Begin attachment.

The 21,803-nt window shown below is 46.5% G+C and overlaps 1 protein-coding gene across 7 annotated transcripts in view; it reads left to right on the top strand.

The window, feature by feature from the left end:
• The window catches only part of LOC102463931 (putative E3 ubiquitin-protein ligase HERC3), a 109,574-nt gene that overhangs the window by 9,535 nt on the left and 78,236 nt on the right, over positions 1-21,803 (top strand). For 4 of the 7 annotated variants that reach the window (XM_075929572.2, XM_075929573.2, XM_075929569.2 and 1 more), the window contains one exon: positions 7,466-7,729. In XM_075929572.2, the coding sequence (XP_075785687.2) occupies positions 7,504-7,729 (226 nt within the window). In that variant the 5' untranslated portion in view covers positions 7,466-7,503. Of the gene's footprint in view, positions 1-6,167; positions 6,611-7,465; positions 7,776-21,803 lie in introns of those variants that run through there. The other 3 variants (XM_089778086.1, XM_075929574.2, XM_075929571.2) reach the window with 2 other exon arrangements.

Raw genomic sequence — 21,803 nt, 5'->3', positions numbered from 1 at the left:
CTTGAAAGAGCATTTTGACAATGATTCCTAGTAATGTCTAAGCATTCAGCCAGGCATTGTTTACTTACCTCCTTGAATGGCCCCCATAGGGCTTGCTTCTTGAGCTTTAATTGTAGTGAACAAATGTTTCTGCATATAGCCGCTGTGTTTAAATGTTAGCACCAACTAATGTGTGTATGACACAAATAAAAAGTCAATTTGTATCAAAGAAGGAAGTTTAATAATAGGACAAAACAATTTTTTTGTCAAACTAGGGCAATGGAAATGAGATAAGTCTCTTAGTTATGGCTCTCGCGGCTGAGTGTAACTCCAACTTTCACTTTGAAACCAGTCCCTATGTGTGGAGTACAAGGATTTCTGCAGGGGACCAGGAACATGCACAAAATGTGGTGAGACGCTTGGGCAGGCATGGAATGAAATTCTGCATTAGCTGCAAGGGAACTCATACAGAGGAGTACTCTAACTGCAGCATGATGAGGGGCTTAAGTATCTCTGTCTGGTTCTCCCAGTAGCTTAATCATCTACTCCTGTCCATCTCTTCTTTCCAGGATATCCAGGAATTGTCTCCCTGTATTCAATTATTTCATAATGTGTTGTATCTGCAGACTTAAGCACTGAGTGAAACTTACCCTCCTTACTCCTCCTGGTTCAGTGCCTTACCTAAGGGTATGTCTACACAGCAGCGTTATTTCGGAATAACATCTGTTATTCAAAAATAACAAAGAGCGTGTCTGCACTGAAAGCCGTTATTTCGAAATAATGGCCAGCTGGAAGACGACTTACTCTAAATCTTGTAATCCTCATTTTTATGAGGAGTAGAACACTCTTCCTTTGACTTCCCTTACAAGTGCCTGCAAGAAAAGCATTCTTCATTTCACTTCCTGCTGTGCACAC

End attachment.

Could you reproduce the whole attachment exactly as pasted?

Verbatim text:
The 21,803-nt window shown below is 46.5% G+C and overlaps 1 protein-coding gene across 7 annotated transcripts in view; it reads left to right on the top strand.

The window, feature by feature from the left end:
• The window catches only part of LOC102463931 (putative E3 ubiquitin-protein ligase HERC3), a 109,574-nt gene that overhangs the window by 9,535 nt on the left and 78,236 nt on the right, over positions 1-21,803 (top strand). For 4 of the 7 annotated variants that reach the window (XM_075929572.2, XM_075929573.2, XM_075929569.2 and 1 more), the window contains one exon: positions 7,466-7,729. In XM_075929572.2, the coding sequence (XP_075785687.2) occupies positions 7,504-7,729 (226 nt within the window). In that variant the 5' untranslated portion in view covers positions 7,466-7,503. Of the gene's footprint in view, positions 1-6,167; positions 6,611-7,465; positions 7,776-21,803 lie in introns of those variants that run through there. The other 3 variants (XM_089778086.1, XM_075929574.2, XM_075929571.2) reach the window with 2 other exon arrangements.

Raw genomic sequence — 21,803 nt, 5'->3', positions numbered from 1 at the left:
CTTGAAAGAGCATTTTGACAATGATTCCTAGTAATGTCTAAGCATTCAGCCAGGCATTGTTTACTTACCTCCTTGAATGGCCCCCATAGGGCTTGCTTCTTGAGCTTTAATTGTAGTGAACAAATGTTTCTGCATATAGCCGCTGTGTTTAAATGTTAGCACCAACTAATGTGTGTATGACACAAATAAAAAGTCAATTTGTATCAAAGAAGGAAGTTTAATAATAGGACAAAACAATTTTTTTGTCAAACTAGGGCAATGGAAATGAGATAAGTCTCTTAGTTATGGCTCTCGCGGCTGAGTGTAACTCCAACTTTCACTTTGAAACCAGTCCCTATGTGTGGAGTACAAGGATTTCTGCAGGGGACCAGGAACATGCACAAAATGTGGTGAGACGCTTGGGCAGGCATGGAATGAAATTCTGCATTAGCTGCAAGGGAACTCATACAGAGGAGTACTCTAACTGCAGCATGATGAGGGGCTTAAGTATCTCTGTCTGGTTCTCCCAGTAGCTTAATCATCTACTCCTGTCCATCTCTTCTTTCCAGGATATCCAGGAATTGTCTCCCTGTATTCAATTATTTCATAATGTGTTGTATCTGCAGACTTAAGCACTGAGTGAAACTTACCCTCCTTACTCCTCCTGGTTCAGTGCCTTACCTAAGGGTATGTCTACACAGCAGCGTTATTTCGGAATAACATCTGTTATTCAAAAATAACAAAGAGCGTGTCTGCACTGAAAGCCGTTATTTCGAAATAATGGCCAGCTGGAAGACGACTTACTCTAAATCTTGTAATCCTCATTTTTATGAGGAGTAGAACACTCTTCCTTTGACTTCCCTTACAAGTGCCTGCAAGAAAAGCATTCTTCATTTCACTTCCTGCTGTGCACAC